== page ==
Preventing avian influenza
Each spring and autumn, there are mild outbreaks of bird flu (avian influenza, AI) on poultry farms in the Netherlands. This is especially true of free-range farms, where animals have access to outdoor areas. Wageningen University & Research (WUR) is studying how to prevent chickens and other poultry from becoming infected.
Preventing avian influenza infections is important for several reasons. Firstly, animals fall ill. Given that they easily infect one another, an entire farm can become sick in no time and animals may die from the disease. Secondly, the H5 and H7 subtypes of the avian influenza virus can develop from a mild variant into a far more dangerous one. The more often the virus is transmitted, the faster a small, random variation can arise in its genetic material (a mutation) that can be more pathogenic. Highly pathogenic viruses are referred to as more ‘virulent’ viruses. And thirdly, some variants of the highly pathogenic avian influenza flu virus can be transmitted from poultry to humans.
Waterfowl: a natural source of avian influenza
There are many different mild variants of the avian influenza virus, and wild waterfowl carry them all. Waterfowl, therefore, are a natural source of the mild avian influenza virus. Mild variants of avian influenza, however, do not cause wild waterfowl to sicken.
Highly pathogenic avian influenza viruses are only found in wild waterfowl in exceptional cases. Because highly pathogenic avian influenza does not always sicken the wild birds, they can carry the virus over longer distances. And this is how the Netherlands was hit in November 2016 by H5N8, a highly pathogenic variant of the avian influenza virus. Initially, dead wild waterfowl were found across the Netherlands, after which several poultry farms became contaminated. Studies by Wageningen Bioveterinary Research (WBVR) have demonstrated that the H5N8 virus arrived in the Netherlands via migratory birds. Wageningen Bioveterinary Research is the designated institute where laboratory tests are conducted to determine whether the virus is present in animals. The migratory birds mainly concerned waterfowl, such as all manner of ducks (e.g. widgeons and tufted ducks).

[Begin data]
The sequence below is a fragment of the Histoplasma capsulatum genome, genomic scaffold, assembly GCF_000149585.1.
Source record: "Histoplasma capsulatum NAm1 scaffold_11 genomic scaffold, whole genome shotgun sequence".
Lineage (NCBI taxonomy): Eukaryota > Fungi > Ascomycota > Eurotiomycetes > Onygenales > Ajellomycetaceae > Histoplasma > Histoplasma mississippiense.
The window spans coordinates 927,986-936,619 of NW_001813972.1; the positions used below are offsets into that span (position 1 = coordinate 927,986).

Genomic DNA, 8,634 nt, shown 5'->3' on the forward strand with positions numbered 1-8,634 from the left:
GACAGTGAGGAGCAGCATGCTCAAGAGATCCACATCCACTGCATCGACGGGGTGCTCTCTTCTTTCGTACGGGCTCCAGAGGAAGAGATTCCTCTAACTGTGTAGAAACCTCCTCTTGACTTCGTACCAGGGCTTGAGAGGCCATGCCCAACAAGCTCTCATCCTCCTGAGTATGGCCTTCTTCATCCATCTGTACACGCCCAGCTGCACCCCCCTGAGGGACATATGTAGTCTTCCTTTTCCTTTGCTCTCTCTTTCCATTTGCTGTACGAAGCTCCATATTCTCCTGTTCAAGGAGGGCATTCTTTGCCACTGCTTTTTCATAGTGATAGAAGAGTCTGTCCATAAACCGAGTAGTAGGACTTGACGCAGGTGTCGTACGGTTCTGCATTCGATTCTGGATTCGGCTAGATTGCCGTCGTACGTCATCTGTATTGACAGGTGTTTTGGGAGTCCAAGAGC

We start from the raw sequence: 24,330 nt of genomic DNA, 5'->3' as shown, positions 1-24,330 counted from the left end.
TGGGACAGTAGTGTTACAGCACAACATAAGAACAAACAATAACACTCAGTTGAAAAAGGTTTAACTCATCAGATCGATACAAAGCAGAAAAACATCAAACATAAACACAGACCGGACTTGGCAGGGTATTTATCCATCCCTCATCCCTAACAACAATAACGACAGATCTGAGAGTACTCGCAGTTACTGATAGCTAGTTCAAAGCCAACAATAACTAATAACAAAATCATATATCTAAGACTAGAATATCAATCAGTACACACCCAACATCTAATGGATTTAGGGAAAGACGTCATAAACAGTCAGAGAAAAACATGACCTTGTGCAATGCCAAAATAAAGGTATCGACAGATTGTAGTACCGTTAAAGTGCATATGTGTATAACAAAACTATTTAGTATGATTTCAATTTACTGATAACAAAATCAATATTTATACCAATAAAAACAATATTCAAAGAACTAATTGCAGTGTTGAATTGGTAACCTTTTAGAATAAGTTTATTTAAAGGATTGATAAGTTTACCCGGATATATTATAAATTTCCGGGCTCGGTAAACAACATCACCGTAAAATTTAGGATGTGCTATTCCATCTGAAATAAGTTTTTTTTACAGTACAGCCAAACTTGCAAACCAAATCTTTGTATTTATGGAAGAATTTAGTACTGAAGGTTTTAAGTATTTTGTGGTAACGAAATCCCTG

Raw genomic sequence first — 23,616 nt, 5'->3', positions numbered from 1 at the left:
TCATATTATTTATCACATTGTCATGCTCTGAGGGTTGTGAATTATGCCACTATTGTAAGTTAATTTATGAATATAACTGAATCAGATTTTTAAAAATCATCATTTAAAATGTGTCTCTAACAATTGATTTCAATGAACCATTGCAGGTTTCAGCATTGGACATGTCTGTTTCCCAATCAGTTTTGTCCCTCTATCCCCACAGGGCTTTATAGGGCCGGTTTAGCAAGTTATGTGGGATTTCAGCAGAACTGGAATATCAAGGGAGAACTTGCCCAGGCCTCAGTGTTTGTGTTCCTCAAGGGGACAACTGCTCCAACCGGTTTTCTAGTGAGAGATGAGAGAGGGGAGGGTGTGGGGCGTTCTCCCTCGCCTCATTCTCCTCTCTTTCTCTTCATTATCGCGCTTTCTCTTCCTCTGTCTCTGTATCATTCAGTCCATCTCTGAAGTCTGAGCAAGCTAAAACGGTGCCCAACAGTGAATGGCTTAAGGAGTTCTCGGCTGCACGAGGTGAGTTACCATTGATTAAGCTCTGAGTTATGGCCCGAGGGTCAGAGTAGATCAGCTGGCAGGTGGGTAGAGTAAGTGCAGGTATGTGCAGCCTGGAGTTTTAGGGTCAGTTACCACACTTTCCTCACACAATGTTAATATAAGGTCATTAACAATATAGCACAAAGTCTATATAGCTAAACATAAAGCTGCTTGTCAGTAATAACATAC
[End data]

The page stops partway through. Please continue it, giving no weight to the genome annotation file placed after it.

Video about the prevention of bird flu (English subtitles possible)
Transmitting avian influenza
The question remains as to how the avian influenza virus is transmitted from wild waterfowl to chickens, ducks and other poultry. WUR scientists are currently researching the methods of transmission of the virus.
For poultry, 80% of the cases of avian influenza involve free-range farms. Yet the initial research findings indicate there is no direct contact between waterfowl and chickens; there are no odd ducks wandering among the free-range chickens. Wild waterfowl only visit free-range farms in the spring and autumn. And even then, they only visit when the chickens are inside the barn during the evenings and overnight. The chickens were most likely infected by excrement that the wild waterfowl left on the grounds and in the ponds of the free-range farms. That excrement contains particles of avian influenza virus.
The fact that free-range poultry is especially vulnerable does not mean that it is better for chickens to stay indoors. Many free-range farms never develop an avian influenza contamination, very likely because they are located in a low-risk area. In high-risk areas, where avian influenza outbreaks occur regularly, poultry farms are located relatively more often at a short distance (less than 500 metres) from waterways like ditches and canals — where wild waterfowl like to congregate — and at a short distance from nature reserves with wild waterfowl.